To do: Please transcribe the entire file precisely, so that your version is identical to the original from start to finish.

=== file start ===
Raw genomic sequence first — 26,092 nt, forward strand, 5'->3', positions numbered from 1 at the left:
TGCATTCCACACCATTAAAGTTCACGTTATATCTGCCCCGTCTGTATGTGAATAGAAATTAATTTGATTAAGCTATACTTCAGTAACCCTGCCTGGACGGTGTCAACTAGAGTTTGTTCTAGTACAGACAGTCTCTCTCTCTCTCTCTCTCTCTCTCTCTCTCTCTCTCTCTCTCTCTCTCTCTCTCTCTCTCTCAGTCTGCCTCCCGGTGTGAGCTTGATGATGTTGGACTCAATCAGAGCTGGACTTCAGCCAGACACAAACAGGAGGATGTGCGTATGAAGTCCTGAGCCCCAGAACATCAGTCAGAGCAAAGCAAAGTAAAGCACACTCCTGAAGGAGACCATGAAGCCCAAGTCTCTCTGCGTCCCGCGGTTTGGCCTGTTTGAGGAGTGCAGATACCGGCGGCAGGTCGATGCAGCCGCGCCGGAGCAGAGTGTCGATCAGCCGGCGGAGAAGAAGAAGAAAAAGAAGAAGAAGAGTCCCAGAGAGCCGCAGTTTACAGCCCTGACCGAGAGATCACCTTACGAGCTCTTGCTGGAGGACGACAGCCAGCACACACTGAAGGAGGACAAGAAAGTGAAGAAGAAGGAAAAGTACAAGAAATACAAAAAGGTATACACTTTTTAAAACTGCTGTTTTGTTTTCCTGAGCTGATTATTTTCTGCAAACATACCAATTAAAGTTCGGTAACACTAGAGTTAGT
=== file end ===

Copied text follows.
Raw genomic sequence first — 26,092 nt, forward strand, 5'->3', positions numbered from 1 at the left:
TGCATTCCACACCATTAAAGTTCACGTTATATCTGCCCCGTCTGTATGTGAATAGAAATTAATTTGATTAAGCTATACTTCAGTAACCCTGCCTGGACGGTGTCAACTAGAGTTTGTTCTAGTACAGACAGTCTCTCTCTCTCTCTCTCTCTCTCTCTCTCTCTCTCTCTCTCTCTCTCTCTCTCTCTCTCTCTCAGTCTGCCTCCCGGTGTGAGCTTGATGATGTTGGACTCAATCAGAGCTGGACTTCAGCCAGACACAAACAGGAGGATGTGCGTATGAAGTCCTGAGCCCCAGAACATCAGTCAGAGCAAAGCAAAGTAAAGCACACTCCTGAAGGAGACCATGAAGCCCAAGTCTCTCTGCGTCCCGCGGTTTGGCCTGTTTGAGGAGTGCAGATACCGGCGGCAGGTCGATGCAGCCGCGCCGGAGCAGAGTGTCGATCAGCCGGCGGAGAAGAAGAAGAAAAAGAAGAAGAAGAGTCCCAGAGAGCCGCAGTTTACAGCCCTGACCGAGAGATCACCTTACGAGCTCTTGCTGGAGGACGACAGCCAGCACACACTGAAGGAGGACAAGAAAGTGAAGAAGAAGGAAAAGTACAAGAAATACAAAAAGGTATACACTTTTTAAAACTGCTGTTTTGTTTTCCTGAGCTGATTATTTTCTGCAAACATACCAATTAAAGTTCGGTAACACTAGAGTTAGT